The Durkan Digest: What to Expect in Chapter Three of the Seattle Squeeze

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The next chapter of the Seattle Squeeze is coming.

Back in January, we began the first chapter of the Squeeze with the three-week closure of SR 99 through downtown. But working together, we got through it. People got out of their cars. They biked, worked from home, hopped on transit, carpooled, and more.

Then, in March, we kicked off Chapter Two when all King County Metro buses that had used the Downtown Seattle Transit Tunnel (DSTT) moved permanently onto our surface streets.

Photo of a woman waiting for the E line bus in downtown Seattle

With so many more buses on downtown streets, things are different downtown, and there have been some challenges. Each week, I get a detailed update on travel and transit times in and around downtown, and it became clear that there were some especially difficult challenges for commuters coming to and from West Seattle on King County Metro buses on First Avenue. That’s why I directed the Seattle Department of Transportation to work with King County Metro to identify some alternative solutions, including new routes. Yesterday, King County Metro announced they will begin routing southbound buses in the SR99 corridor to Fourth Avenue to help improve the evening commute.

Now, it’s time to get ready for Chapter Three of the Squeeze.

It will begin with two significant events: The beginning of the Washington State Department of Transportation’s tolling of the SR 99 tunnel downtown on November 9, and Sound Transit’s “Connect 2020” project this fall and in early 2020, when the construction to link the downtown tunnel to light rail to the Eastside will require Link riders to practice patience and allow for extra time. Click here to learn about WSDOT’s tolling of SR 99, and click here to learn more from Sound Transit about their Connect 2020 project, and what it might mean for how you get around Seattle.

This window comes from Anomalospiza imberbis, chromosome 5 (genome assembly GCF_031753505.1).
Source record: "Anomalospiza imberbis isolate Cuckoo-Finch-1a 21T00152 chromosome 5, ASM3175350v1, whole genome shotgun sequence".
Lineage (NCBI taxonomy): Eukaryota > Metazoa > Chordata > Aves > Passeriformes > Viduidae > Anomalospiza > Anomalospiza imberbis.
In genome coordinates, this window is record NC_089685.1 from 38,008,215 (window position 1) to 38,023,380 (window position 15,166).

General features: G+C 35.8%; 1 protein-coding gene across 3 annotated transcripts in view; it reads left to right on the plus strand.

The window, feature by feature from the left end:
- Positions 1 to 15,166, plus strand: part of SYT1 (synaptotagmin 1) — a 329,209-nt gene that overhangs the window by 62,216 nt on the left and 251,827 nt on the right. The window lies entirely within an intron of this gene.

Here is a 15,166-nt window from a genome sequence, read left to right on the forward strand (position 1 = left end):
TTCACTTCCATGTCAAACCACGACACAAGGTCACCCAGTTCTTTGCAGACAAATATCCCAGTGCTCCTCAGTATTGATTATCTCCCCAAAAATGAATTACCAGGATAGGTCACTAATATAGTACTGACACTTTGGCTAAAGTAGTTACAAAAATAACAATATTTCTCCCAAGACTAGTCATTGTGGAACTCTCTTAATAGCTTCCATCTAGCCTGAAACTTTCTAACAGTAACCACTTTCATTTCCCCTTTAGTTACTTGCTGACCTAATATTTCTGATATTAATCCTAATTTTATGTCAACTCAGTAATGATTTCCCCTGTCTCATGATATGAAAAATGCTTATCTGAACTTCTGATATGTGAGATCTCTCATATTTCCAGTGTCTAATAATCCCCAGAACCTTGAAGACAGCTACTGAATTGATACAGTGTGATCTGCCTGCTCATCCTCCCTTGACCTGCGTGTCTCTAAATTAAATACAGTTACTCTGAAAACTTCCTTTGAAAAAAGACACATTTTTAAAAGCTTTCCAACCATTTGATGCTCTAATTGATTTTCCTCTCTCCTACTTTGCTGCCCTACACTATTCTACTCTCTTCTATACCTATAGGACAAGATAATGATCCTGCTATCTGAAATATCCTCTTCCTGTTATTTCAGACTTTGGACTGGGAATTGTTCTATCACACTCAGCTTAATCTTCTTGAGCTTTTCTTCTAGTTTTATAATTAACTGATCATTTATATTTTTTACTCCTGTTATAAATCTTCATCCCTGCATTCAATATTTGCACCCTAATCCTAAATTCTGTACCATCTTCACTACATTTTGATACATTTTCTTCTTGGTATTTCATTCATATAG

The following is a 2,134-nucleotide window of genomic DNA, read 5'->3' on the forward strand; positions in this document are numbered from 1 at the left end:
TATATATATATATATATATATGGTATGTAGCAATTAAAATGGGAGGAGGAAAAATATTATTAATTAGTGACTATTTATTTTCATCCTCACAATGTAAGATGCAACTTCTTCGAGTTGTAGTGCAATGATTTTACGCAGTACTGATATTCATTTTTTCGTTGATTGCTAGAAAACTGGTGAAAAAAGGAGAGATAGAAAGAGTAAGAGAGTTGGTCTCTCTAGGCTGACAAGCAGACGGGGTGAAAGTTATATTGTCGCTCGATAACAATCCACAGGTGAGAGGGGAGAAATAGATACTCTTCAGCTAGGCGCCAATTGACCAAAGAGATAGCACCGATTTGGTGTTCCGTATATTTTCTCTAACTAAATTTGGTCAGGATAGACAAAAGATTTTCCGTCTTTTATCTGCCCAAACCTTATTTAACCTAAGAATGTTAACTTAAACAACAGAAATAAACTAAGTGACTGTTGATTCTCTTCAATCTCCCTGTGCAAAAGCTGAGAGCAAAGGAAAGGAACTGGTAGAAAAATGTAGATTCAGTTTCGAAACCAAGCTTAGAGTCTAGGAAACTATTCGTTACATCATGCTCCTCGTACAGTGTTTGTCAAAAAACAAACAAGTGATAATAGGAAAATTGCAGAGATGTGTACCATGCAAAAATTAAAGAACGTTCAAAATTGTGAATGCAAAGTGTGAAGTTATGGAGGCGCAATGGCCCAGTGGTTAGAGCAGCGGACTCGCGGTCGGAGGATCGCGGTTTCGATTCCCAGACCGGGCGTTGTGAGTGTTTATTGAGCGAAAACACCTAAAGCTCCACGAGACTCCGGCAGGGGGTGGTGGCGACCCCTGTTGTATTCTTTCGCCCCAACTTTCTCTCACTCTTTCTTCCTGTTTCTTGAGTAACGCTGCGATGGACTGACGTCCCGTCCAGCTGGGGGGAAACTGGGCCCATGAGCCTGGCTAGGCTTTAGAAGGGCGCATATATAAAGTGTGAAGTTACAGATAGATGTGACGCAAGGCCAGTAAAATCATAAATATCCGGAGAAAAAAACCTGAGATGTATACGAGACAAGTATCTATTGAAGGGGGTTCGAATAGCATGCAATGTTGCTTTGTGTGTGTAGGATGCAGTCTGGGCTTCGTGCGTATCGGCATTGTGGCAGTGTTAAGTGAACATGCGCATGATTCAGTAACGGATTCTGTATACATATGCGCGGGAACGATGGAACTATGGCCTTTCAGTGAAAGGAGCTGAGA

As we approach the third chapter of the Seattle Squeeze, we need your continued help to make room on our roads and on transit. Please help us work together to make everyone’s commute easier. If you don’t have to, please don’t drive alone downtown. We need that space on our roads for buses and emergency vehicles.

Visit seattle.gov/trafficKing County MetroWSDOT, and Sound Transit to learn more and make your plan. And, as always, please be safe and be patient as you make your way in and around Seattle.

From investing in more Metro bus service to building more safe routes for biking to creating bus-only lanes, the City will continue to do our part.

And please remember: This is all going to be worth it. We are building a city of the future. Once we get through the Squeeze together, we’ll have expanded Sound Transit Link light rail, we’ll have finished reconnecting our downtown with the Puget Sound, we’ll have built a new ‘Waterfront for All,’ we’ll have a new world-class arena at Seattle Center – and a whole lot more.

Before and after photo showing the progress of the Viaduct demolition between January 10 and May 13, 2019

Thanks for doing your part to help us all get through the Seattle Squeeze together.

As always, please continue to write me at Jenny.Durkan@seattle.gov, reach out via Twitter and Facebook, and stay up-to-date on the work we’re doing for the people of Seattle on my blog.

Sincerely,

Mayor Jenny A. Durkan's Signature

This blog post is an excerpt from Mayor Jenny Durkan’s weekly newsletter. If would like more content like this, and a weekly recap of the exciting things happening in the City of Seattle, you can subscribe here.